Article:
What is meant by a tight muscle?

What is an easiest way to identify whether a muscle is tight or not?

  • We are talking about your own muscle? Or do you mean if you give a massage to your partner or something like that?
    – Raditz_35
    Commented Mar 31, 2019 at 10:26
  • @Raditz_35 No, in a fitness book, it is said that tight muscles may be weak.
    – hanugm
    Commented Mar 31, 2019 at 13:58

3 Answers 3


This is actually a interesting question. Someone who has thought about this is Jules Mitchell, who just put out a book out on stretching. If I recall correctly, in a podcast, she said that "tight" is not a meaningful term in the world of anatomy or biomechanics. The reason is that there is no way to measure whether a muscle is "tight" or not. A muscle might be perceived as "tight" by an individual, but there is no way for a medical practitioner to confirm or validate that perception. The medical/biomechanical world deals with things that can be measured, so "tightness" just doesn't have place in that world.

At the same time, if someone perceives a muscle as being "tight", this must be an indication that something is going on. Mitchel suggests that when someone perceives that a muscle is tight, there might be some kind of microscopic tissue damage, and the nervous system is trying to protect the tissue by preventing the person from moving that part of their body. Tightness, then, is a protective perception created by your nervous system in order to prevent you from moving some part of your body.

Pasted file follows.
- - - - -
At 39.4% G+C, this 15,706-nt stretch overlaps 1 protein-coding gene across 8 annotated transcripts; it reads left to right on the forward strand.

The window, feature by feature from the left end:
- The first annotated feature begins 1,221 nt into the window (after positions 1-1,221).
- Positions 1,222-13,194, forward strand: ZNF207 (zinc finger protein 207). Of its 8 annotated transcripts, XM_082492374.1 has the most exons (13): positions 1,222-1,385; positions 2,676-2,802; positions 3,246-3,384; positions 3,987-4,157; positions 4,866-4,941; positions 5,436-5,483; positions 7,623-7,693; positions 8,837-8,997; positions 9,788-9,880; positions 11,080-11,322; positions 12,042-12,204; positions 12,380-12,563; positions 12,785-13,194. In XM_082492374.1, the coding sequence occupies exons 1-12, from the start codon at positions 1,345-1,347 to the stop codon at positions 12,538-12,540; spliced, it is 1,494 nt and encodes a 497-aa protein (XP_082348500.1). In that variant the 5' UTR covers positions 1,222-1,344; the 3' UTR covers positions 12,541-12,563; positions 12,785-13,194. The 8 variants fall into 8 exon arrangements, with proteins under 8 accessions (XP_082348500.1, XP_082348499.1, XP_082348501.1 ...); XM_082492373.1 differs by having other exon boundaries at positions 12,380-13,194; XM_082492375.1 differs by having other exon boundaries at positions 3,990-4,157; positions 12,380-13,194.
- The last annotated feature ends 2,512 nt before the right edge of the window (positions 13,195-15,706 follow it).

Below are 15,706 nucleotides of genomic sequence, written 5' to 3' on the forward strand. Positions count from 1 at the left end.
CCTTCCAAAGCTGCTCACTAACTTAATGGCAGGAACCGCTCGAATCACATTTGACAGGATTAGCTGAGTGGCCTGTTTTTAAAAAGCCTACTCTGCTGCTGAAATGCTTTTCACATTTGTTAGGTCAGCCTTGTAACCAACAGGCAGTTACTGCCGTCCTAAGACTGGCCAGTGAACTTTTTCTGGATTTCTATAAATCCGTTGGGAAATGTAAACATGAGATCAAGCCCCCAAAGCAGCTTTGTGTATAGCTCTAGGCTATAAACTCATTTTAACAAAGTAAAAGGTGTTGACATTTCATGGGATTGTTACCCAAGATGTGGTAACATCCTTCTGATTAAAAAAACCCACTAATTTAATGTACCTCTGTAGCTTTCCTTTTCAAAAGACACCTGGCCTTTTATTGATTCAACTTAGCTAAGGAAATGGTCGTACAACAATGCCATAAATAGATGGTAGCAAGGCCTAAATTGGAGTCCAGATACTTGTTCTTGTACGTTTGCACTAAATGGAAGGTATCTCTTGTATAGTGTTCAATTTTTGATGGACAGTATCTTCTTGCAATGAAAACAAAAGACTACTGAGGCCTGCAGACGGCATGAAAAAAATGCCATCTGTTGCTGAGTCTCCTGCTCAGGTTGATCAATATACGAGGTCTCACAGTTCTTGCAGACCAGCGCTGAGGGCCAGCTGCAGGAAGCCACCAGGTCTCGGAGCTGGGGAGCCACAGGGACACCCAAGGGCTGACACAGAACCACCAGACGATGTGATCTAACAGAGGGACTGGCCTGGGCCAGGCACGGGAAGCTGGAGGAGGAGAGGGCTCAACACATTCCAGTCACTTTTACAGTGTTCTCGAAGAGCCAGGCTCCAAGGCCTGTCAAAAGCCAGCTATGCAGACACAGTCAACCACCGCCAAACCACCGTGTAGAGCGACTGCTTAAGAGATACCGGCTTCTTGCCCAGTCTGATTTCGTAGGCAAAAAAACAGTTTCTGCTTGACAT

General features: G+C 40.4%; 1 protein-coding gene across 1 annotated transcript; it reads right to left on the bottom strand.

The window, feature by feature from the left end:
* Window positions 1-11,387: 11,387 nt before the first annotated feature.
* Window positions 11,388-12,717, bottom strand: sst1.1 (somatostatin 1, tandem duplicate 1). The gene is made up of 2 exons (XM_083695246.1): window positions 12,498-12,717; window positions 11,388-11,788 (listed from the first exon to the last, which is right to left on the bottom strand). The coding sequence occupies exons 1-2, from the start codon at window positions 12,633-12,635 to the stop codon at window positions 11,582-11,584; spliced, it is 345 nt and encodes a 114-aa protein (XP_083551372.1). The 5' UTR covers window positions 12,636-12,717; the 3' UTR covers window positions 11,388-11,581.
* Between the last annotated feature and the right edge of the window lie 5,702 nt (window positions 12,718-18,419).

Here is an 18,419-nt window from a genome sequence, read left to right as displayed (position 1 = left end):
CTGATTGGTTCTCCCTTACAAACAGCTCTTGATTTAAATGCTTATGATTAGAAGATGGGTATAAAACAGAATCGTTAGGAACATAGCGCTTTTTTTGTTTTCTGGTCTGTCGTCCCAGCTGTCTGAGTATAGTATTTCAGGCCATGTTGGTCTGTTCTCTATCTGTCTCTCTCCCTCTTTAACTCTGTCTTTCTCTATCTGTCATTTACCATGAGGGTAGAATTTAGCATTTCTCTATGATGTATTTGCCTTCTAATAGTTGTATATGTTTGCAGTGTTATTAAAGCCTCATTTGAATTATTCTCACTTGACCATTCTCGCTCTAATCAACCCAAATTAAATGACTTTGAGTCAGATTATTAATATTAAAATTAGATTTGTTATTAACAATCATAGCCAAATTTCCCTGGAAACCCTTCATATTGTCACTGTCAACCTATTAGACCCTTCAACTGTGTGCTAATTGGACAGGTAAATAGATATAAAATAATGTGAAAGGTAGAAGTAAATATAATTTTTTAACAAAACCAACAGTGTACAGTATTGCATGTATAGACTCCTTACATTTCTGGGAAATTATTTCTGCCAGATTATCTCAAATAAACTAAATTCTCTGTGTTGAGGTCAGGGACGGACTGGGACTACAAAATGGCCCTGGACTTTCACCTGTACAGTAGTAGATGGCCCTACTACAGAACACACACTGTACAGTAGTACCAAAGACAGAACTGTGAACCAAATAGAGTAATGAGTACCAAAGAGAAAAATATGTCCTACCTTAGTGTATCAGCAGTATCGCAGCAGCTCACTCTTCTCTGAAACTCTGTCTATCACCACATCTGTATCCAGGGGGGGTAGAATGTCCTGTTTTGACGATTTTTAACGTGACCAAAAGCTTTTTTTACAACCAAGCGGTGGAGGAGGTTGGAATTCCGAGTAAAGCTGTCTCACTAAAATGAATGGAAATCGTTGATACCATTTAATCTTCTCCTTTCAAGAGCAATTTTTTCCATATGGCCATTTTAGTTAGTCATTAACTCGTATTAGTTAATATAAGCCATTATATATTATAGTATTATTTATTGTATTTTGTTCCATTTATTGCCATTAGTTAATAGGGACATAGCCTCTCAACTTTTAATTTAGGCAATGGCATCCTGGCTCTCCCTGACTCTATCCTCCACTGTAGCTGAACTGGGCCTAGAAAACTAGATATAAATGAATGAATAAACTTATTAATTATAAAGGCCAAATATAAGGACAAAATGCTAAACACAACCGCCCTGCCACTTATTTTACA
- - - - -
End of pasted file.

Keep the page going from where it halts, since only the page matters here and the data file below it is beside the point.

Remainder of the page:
You can put this in the box marked, "interesting idea".


I'll approach this from two angles. For lack of betters terms, let's call one the microscopic angle and the other the eye test.


Without going into the weeds on this, muscle contracts using filaments. "The Sliding Filament Theory of muscle contraction." Or, "certain things latch onto to other things":

sliding filaments

Above GIF made from this video: https://www.youtube.com/watch?v=0kFmbrRJq4w.

A tight muscle can simply mean the filaments are already maximally latched onto one another:

filaments contracted

The muscle can't contract any more, because there's nothing left to latch onto.

Or, you could say a tight muscle means the muscle is at a place where the amount of tension it can produce is less than it's peak. There is a length-tension relationship. If the muscle is too stretched, it can't produce as much tension. Same goes for if it's too tight.

length tension relationship muscle

A chronically tightened muscle is a muscle which chronically cannot produce as much tension as it otherwise would. This means a tight muscle can become a weaker muscle. Someone held in a cast would be one way of showing this.


Florence Kendall wrote a seminal physical therapy textbook, Muscles: Testing and Function, with Posture and Pain.

She broke down a lot of muscles, and conceived specific tests to assess the length of each one.

Basically she took the actions of a muscle, say the hamstrings, which flex the knee and extend the hip, then came up with an assessment which extends the knee and flexes the hip (the opposite) to assess whether the hamstrings are "tight."